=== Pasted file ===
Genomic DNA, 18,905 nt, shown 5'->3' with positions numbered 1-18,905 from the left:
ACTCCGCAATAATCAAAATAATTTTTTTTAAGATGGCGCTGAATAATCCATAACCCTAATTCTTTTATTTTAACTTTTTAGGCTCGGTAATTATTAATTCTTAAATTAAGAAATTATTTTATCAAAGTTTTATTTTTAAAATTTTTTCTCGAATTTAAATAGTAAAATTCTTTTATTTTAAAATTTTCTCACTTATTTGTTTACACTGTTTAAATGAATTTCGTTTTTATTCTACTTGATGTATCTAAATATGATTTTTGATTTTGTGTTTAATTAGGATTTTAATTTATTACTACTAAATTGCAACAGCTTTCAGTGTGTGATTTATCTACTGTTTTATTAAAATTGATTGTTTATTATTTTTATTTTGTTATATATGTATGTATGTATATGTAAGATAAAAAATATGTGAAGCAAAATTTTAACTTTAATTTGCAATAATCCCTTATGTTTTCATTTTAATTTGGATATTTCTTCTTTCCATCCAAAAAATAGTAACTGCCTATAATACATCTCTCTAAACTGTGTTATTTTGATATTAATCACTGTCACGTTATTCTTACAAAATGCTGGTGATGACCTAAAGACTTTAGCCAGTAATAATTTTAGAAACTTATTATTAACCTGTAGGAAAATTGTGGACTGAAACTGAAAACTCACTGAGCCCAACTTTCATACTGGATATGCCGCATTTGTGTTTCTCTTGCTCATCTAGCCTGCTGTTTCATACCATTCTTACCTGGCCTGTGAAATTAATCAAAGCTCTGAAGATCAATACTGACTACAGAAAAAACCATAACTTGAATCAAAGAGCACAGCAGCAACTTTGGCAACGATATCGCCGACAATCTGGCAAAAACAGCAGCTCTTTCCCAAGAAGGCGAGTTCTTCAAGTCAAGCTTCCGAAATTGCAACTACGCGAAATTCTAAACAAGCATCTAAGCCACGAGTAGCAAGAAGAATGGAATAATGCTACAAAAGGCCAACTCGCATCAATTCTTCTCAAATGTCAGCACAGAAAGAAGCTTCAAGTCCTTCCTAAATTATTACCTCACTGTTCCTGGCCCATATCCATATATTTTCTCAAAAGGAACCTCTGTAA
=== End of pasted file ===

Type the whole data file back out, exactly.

Genomic DNA, 18,905 nt, shown 5'->3' with positions numbered 1-18,905 from the left:
ACTCCGCAATAATCAAAATAATTTTTTTTAAGATGGCGCTGAATAATCCATAACCCTAATTCTTTTATTTTAACTTTTTAGGCTCGGTAATTATTAATTCTTAAATTAAGAAATTATTTTATCAAAGTTTTATTTTTAAAATTTTTTCTCGAATTTAAATAGTAAAATTCTTTTATTTTAAAATTTTCTCACTTATTTGTTTACACTGTTTAAATGAATTTCGTTTTTATTCTACTTGATGTATCTAAATATGATTTTTGATTTTGTGTTTAATTAGGATTTTAATTTATTACTACTAAATTGCAACAGCTTTCAGTGTGTGATTTATCTACTGTTTTATTAAAATTGATTGTTTATTATTTTTATTTTGTTATATATGTATGTATGTATATGTAAGATAAAAAATATGTGAAGCAAAATTTTAACTTTAATTTGCAATAATCCCTTATGTTTTCATTTTAATTTGGATATTTCTTCTTTCCATCCAAAAAATAGTAACTGCCTATAATACATCTCTCTAAACTGTGTTATTTTGATATTAATCACTGTCACGTTATTCTTACAAAATGCTGGTGATGACCTAAAGACTTTAGCCAGTAATAATTTTAGAAACTTATTATTAACCTGTAGGAAAATTGTGGACTGAAACTGAAAACTCACTGAGCCCAACTTTCATACTGGATATGCCGCATTTGTGTTTCTCTTGCTCATCTAGCCTGCTGTTTCATACCATTCTTACCTGGCCTGTGAAATTAATCAAAGCTCTGAAGATCAATACTGACTACAGAAAAAACCATAACTTGAATCAAAGAGCACAGCAGCAACTTTGGCAACGATATCGCCGACAATCTGGCAAAAACAGCAGCTCTTTCCCAAGAAGGCGAGTTCTTCAAGTCAAGCTTCCGAAATTGCAACTACGCGAAATTCTAAACAAGCATCTAAGCCACGAGTAGCAAGAAGAATGGAATAATGCTACAAAAGGCCAACTCGCATCAATTCTTCTCAAATGTCAGCACAGAAAGAAGCTTCAAGTCCTTCCTAAATTATTACCTCACTGTTCCTGGCCCATATCCATATATTTTCTCAAAAGGAACCTCTGTAA